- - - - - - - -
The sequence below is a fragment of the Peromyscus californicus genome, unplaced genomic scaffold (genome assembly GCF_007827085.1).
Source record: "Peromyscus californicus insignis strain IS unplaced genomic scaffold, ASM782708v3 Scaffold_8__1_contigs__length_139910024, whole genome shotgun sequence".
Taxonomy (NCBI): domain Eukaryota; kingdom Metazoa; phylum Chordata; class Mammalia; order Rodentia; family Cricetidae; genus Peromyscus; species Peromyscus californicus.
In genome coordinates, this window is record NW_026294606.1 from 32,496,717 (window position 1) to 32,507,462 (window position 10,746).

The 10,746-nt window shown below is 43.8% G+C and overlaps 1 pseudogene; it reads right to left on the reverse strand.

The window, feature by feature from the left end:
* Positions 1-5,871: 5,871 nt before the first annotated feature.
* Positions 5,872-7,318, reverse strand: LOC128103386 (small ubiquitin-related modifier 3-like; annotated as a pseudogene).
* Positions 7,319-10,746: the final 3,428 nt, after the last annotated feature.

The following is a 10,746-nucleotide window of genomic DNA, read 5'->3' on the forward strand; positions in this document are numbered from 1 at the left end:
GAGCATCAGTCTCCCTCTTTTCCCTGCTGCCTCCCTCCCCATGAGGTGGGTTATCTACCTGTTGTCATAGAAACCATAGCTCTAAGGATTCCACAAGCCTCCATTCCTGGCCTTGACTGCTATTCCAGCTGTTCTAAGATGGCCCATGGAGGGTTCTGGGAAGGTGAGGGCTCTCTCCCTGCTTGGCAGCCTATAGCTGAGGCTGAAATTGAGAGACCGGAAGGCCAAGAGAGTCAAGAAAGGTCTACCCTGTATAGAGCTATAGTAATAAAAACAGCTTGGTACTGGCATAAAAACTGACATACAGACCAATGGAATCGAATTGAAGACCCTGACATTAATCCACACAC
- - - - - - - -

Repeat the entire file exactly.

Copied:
The sequence below is a fragment of the Peromyscus californicus genome, unplaced genomic scaffold (genome assembly GCF_007827085.1).
Source record: "Peromyscus californicus insignis strain IS unplaced genomic scaffold, ASM782708v3 Scaffold_8__1_contigs__length_139910024, whole genome shotgun sequence".
Taxonomy (NCBI): domain Eukaryota; kingdom Metazoa; phylum Chordata; class Mammalia; order Rodentia; family Cricetidae; genus Peromyscus; species Peromyscus californicus.
In genome coordinates, this window is record NW_026294606.1 from 32,496,717 (window position 1) to 32,507,462 (window position 10,746).

The 10,746-nt window shown below is 43.8% G+C and overlaps 1 pseudogene; it reads right to left on the reverse strand.

The window, feature by feature from the left end:
* Positions 1-5,871: 5,871 nt before the first annotated feature.
* Positions 5,872-7,318, reverse strand: LOC128103386 (small ubiquitin-related modifier 3-like; annotated as a pseudogene).
* Positions 7,319-10,746: the final 3,428 nt, after the last annotated feature.

The following is a 10,746-nucleotide window of genomic DNA, read 5'->3' on the forward strand; positions in this document are numbered from 1 at the left end:
GAGCATCAGTCTCCCTCTTTTCCCTGCTGCCTCCCTCCCCATGAGGTGGGTTATCTACCTGTTGTCATAGAAACCATAGCTCTAAGGATTCCACAAGCCTCCATTCCTGGCCTTGACTGCTATTCCAGCTGTTCTAAGATGGCCCATGGAGGGTTCTGGGAAGGTGAGGGCTCTCTCCCTGCTTGGCAGCCTATAGCTGAGGCTGAAATTGAGAGACCGGAAGGCCAAGAGAGTCAAGAAAGGTCTACCCTGTATAGAGCTATAGTAATAAAAACAGCTTGGTACTGGCATAAAAACTGACATACAGACCAATGGAATCGAATTGAAGACCCTGACATTAATCCACACAC